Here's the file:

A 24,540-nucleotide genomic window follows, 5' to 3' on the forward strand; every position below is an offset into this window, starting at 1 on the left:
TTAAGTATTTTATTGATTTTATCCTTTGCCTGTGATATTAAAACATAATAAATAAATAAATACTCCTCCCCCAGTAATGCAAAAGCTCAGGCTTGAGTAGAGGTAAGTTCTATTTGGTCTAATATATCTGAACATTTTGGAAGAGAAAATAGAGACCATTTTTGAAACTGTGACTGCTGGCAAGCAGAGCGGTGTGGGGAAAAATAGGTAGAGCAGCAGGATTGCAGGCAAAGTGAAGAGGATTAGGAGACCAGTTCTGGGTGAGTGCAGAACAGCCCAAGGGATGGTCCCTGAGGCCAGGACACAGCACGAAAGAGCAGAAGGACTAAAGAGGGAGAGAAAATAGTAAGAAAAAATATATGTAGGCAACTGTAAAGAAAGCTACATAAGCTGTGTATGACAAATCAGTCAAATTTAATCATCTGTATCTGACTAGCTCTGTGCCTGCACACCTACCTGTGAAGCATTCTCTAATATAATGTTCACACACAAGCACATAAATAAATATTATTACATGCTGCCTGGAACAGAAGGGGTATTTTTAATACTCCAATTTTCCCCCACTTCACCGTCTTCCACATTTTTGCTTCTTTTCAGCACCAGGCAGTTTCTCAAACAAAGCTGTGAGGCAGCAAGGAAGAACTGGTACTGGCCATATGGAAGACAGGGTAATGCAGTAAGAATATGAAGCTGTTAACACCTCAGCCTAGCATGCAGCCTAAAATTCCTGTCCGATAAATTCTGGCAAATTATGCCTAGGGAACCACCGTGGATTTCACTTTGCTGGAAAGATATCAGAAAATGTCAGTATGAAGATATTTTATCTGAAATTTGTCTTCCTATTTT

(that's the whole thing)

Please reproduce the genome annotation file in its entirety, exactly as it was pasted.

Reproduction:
A 24,540-nucleotide genomic window follows, 5' to 3' on the forward strand; every position below is an offset into this window, starting at 1 on the left:
TTAAGTATTTTATTGATTTTATCCTTTGCCTGTGATATTAAAACATAATAAATAAATAAATACTCCTCCCCCAGTAATGCAAAAGCTCAGGCTTGAGTAGAGGTAAGTTCTATTTGGTCTAATATATCTGAACATTTTGGAAGAGAAAATAGAGACCATTTTTGAAACTGTGACTGCTGGCAAGCAGAGCGGTGTGGGGAAAAATAGGTAGAGCAGCAGGATTGCAGGCAAAGTGAAGAGGATTAGGAGACCAGTTCTGGGTGAGTGCAGAACAGCCCAAGGGATGGTCCCTGAGGCCAGGACACAGCACGAAAGAGCAGAAGGACTAAAGAGGGAGAGAAAATAGTAAGAAAAAATATATGTAGGCAACTGTAAAGAAAGCTACATAAGCTGTGTATGACAAATCAGTCAAATTTAATCATCTGTATCTGACTAGCTCTGTGCCTGCACACCTACCTGTGAAGCATTCTCTAATATAATGTTCACACACAAGCACATAAATAAATATTATTACATGCTGCCTGGAACAGAAGGGGTATTTTTAATACTCCAATTTTCCCCCACTTCACCGTCTTCCACATTTTTGCTTCTTTTCAGCACCAGGCAGTTTCTCAAACAAAGCTGTGAGGCAGCAAGGAAGAACTGGTACTGGCCATATGGAAGACAGGGTAATGCAGTAAGAATATGAAGCTGTTAACACCTCAGCCTAGCATGCAGCCTAAAATTCCTGTCCGATAAATTCTGGCAAATTATGCCTAGGGAACCACCGTGGATTTCACTTTGCTGGAAAGATATCAGAAAATGTCAGTATGAAGATATTTTATCTGAAATTTGTCTTCCTATTTT